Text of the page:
Xi to send top ally to N Korea

SUBTLE MESSAGE::Xi’s decision not to attend the 70th anniversary of North Korea’s founding shows that Beijing expected more progress from Pyongyang, analysts said


Thu, Sep 06, 2018 - Page 5

Chinese President Xi Jinping (習近平) is not planning to attend celebrations of the 70th anniversary of North Korea’s founding this weekend, but is to send a top ally to represent him instead, the Chinese Communist Party said on Tuesday.

Speculation had swirled over whether Xi would attend the celebrations following three visits to China this year by North Korean leader Kim Jong-un.

Analysts said a decision by Xi not to travel to Pyongyang would indicate that Beijing expected further actions from Kim, including real signs of progress toward denuclearization.

The party’s International Liaison Department said Xi would be represented by Li Zhanshu (栗戰書), the party’s third-ranking official and chairman of the National People’s Congress.

While China-North Korea relations have improved this year following a prolonged chill, China remains committed to UN economic sanctions placed on the North over its ballistic missile and nuclear weapons testing programs.

The celebrations in Pyongyang also come as US President Donald Trump has blamed Beijing for the slow progress of denuclearization, suggesting that China has been encouraging North Korea to drag its feet with denuclearization to gain leverage against the US in a trade dispute that has seen both sides leveling tariffs on US$50 billion of each other’s products.

Last week, Trump tweeted that North Korea “is under tremendous pressure from China because of our major trade disputes with the Chinese government,” adding: “This is not helpful!”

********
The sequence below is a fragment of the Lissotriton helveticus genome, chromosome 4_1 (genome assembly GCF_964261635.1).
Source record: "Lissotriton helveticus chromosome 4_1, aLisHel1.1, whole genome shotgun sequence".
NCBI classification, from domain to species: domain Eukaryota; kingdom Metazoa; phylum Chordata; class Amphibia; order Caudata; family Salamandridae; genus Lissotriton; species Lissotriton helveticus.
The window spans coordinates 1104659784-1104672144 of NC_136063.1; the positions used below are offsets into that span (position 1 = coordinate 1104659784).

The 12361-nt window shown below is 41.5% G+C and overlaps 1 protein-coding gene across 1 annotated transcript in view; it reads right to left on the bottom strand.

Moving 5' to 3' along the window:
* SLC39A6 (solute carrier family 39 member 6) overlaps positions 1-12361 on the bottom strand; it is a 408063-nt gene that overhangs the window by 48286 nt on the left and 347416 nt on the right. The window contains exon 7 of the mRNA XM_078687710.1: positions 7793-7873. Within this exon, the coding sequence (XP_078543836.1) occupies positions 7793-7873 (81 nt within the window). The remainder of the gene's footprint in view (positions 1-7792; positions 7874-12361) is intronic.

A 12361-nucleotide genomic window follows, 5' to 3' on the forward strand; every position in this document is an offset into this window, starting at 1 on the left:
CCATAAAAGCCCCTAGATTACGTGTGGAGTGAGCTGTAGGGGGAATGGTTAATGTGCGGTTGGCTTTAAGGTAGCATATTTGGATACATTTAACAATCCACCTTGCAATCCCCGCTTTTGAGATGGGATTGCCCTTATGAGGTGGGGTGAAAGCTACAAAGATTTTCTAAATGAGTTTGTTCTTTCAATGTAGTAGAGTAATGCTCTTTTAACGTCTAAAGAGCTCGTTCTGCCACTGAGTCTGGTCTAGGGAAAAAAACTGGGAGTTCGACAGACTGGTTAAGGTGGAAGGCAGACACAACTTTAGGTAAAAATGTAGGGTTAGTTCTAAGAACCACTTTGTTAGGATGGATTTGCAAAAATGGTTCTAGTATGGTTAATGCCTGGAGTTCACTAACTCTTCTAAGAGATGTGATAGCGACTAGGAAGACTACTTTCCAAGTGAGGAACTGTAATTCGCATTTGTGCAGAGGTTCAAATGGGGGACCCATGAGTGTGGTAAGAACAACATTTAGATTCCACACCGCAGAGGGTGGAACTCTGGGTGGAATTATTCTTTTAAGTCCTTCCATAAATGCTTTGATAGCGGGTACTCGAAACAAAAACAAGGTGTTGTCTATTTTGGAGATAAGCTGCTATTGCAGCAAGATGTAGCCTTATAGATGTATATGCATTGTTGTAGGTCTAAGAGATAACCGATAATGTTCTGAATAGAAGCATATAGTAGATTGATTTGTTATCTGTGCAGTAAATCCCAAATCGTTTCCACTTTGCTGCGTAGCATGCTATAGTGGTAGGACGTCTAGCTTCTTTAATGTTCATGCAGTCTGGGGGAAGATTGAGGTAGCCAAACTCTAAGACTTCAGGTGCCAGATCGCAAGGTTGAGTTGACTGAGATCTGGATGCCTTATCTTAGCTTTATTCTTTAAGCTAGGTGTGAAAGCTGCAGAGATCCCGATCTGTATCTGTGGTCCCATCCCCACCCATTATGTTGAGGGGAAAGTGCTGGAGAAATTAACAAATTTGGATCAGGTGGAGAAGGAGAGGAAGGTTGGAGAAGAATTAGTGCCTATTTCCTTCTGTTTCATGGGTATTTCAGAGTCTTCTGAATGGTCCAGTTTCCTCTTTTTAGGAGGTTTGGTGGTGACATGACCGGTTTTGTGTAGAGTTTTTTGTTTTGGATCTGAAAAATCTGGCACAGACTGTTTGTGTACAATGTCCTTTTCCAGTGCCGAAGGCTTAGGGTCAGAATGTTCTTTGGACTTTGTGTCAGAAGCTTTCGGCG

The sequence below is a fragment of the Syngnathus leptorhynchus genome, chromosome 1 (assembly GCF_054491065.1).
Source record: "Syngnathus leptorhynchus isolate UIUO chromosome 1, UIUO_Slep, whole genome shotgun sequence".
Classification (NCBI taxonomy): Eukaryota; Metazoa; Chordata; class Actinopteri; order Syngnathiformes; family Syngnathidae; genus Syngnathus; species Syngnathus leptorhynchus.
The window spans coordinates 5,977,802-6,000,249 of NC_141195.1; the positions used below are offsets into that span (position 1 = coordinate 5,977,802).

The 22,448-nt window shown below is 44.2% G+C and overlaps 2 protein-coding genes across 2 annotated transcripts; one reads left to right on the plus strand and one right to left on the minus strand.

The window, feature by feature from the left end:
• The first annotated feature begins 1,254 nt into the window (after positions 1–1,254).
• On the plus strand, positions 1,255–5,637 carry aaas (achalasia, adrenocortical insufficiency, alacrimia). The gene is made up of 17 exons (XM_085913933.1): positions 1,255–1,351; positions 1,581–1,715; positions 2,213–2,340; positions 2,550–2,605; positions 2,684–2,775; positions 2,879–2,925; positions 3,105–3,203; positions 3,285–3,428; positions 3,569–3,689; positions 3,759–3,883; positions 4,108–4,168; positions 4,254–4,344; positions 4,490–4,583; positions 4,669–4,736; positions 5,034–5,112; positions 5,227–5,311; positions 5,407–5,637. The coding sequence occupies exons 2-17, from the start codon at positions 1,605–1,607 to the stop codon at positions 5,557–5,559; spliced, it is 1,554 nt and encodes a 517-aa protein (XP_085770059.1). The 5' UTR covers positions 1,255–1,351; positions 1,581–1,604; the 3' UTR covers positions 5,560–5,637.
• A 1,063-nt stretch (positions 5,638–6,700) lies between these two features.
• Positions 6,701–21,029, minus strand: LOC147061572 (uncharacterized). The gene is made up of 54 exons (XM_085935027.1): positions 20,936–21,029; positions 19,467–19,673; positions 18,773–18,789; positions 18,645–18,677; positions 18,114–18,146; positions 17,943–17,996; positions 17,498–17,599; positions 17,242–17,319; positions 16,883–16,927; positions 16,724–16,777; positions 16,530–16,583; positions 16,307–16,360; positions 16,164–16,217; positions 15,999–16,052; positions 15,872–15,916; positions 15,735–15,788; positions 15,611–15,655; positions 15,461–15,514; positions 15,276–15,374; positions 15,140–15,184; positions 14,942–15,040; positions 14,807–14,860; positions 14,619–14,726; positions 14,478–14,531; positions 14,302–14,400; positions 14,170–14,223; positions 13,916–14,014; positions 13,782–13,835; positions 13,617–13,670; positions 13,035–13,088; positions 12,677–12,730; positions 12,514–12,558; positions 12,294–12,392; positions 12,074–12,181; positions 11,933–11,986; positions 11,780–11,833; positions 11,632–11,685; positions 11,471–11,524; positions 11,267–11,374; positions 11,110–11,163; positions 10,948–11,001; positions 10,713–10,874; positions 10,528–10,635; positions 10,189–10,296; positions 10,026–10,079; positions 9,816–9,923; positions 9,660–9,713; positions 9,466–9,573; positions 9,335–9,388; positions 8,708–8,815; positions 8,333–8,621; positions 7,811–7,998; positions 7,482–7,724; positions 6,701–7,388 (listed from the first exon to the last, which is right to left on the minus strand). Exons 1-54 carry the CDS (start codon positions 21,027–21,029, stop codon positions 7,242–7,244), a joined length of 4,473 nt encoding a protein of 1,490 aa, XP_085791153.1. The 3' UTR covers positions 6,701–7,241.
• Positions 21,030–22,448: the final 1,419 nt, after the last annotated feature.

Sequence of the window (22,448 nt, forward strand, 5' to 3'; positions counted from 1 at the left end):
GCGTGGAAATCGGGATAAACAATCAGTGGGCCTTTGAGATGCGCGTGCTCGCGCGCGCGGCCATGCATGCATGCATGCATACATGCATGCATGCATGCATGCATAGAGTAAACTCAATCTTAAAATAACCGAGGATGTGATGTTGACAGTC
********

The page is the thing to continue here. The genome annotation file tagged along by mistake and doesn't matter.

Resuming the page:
China was not having any of it.

Chinese Ministry of Foreign Affairs spokeswoman Hua Chunying (華春瑩) said that Washington should “engage in self-reflection and stop flip-flopping and blaming others.”

“Regarding America’s attempts to pass the buck, I’m sorry, we’d rather not accept,” Hua told reporters.

China has already distanced itself somewhat from its significant cooperation with the US on North Korea. After supporting tough UN sanctions and scaling back trade with the North after it ramped up nuclear and missile tests last year, Beijing has eased the pressure on its neighbor slightly.

No Chinese head of state has visited North Korea since then-Chinese president Hu Jintao (胡錦濤) met with Kim’s father, Kim Jong-il, in Pyongyang in 2005.

However, Michael Kovrig, senior adviser for Northeast Asia at the International Crisis Group, described a decision by Xi not to go as a “strong signal,” indicating that “North Korea has a lot to do to get back in China’s good graces.”

Yet, Xi’s appointment of a high-ranking official such as Li as his envoy appears to indicate ties remain basically on track.